This volume of the peer-reviewed, open access Mizan: Journal for the Study of Muslim Societies and Civilizations presents several articles (and a provocative postscript) centering on the theme of “New Perspectives on Late Antique Iran and Iraq.” The articles featured here originated with a pair of conference panels convened in 2016. The first was held during the summer of 2016 at the Eleventh Biennial Iranian Studies Conference at the University of Vienna, August 2–5, 2016; the second followed in the fall of that year, convened during the 50th Anniversary Annual Meeting of the Middle East Studies Association held in Boston, November 17–20, 2016.
ToC – Touraj Daryaee: “How the Sasanians Saw the Late Antique World: A Persianate View of the Interconnectedness of Eurasia” – Isabel Toral-Niehoff: “Al-Ḥīra: An Arab Late Antique Metropolis in Sasanian Iraq” – Shai Secunda: “East LA: Margin and Center in Late Antiquity Studies and the New Irano-Talmudica” – Teresa Bernheimer: “The Revolt of Qaṭarī b. al-Fujāʿa (d. 79/698) and the Kharijite Revolts of Early Islamic Iran: Social Change between Late Antiquity and Early Islam” – Rahim Shayegan: “On Diachrony in Sasanian Studies” – Jason Mokhtarian: “Religious Polemics in Sasanian Writings” – Thomas Carlson: “The Long Shadow of Sasanian Christianity: The Limits of Iraqi Islamization to 950” – Mimi Hanaoka: “Authority and Identity in Early Medieval Persianate Islamic Historiography: Methologies for Reading Hybrid Identities and Imagined Histories”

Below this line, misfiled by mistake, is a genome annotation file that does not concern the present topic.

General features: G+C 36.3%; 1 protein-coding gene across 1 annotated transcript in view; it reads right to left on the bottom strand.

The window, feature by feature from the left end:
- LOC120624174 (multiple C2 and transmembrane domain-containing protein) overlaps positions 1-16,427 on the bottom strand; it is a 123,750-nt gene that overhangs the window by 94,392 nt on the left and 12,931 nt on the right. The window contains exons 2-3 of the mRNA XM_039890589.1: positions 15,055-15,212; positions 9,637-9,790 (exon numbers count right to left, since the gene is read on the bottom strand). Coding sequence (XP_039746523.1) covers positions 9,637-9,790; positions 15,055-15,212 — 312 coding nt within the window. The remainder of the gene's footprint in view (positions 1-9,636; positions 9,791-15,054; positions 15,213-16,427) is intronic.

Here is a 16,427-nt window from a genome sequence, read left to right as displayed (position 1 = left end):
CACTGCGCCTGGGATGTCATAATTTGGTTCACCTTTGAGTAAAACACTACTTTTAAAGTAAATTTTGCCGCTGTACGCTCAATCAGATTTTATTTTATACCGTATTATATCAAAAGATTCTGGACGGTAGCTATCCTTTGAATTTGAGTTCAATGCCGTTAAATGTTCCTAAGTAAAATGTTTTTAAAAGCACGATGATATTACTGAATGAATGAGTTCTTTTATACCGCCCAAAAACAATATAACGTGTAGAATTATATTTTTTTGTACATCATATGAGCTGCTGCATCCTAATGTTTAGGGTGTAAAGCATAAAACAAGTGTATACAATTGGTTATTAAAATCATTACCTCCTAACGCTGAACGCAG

The latest issue of journal Electrum features Electrum, with the issue gathering the contribution of the workshop “Looking History: Iranian History and Culture under Western Eyes” held at 2016 in Ravenna, Italy.
Afghanistan is a refereed journal published twice a year in April and October. It covers all subjects in the humanities including history, art, archaeology, architecture, geography, numismatics, literature, religion, social sciences and contemporary issues from the pre-Islamic and Islamic periods. Articles are not restricted to the present borders of Afghanistan and can include the surrounding regions, but must relate to Afghanistan.
It’s first issue (Volume 1, Issue 1) is now out.
Table of contents:
Thomas Barfield: Introduction: The American Institute of Afghanistan Studies
Francesca Fuoli: Incorporating north-western Afghanistan into the British empire: experiments in indirect rule through the making of an imperial frontier, 1884–87
Nile Green: From Persianate pasts to Aryan antiquity. Transnationalism and transformation in Afghan intellectual history, c.1880–1940
Elisabeth Leake: Afghan internationalism and the question of Afghanistan’s political legitimacy
Zafar Paiman: Le monastère de Qol-e-Tut à la lumière des fouilles archéologiques
Jürgen Paul: Alptegin in the Siyāsat-nāma
Claude Rapin and Frantz Grenet: How Alexander entered India. With a note on Ortospana (the ancient name of Ghazni?)
Paul Wordsworth: The hydrological networks of the Balkh Oasis after the arrival of Islam: a landscape archaeological perspective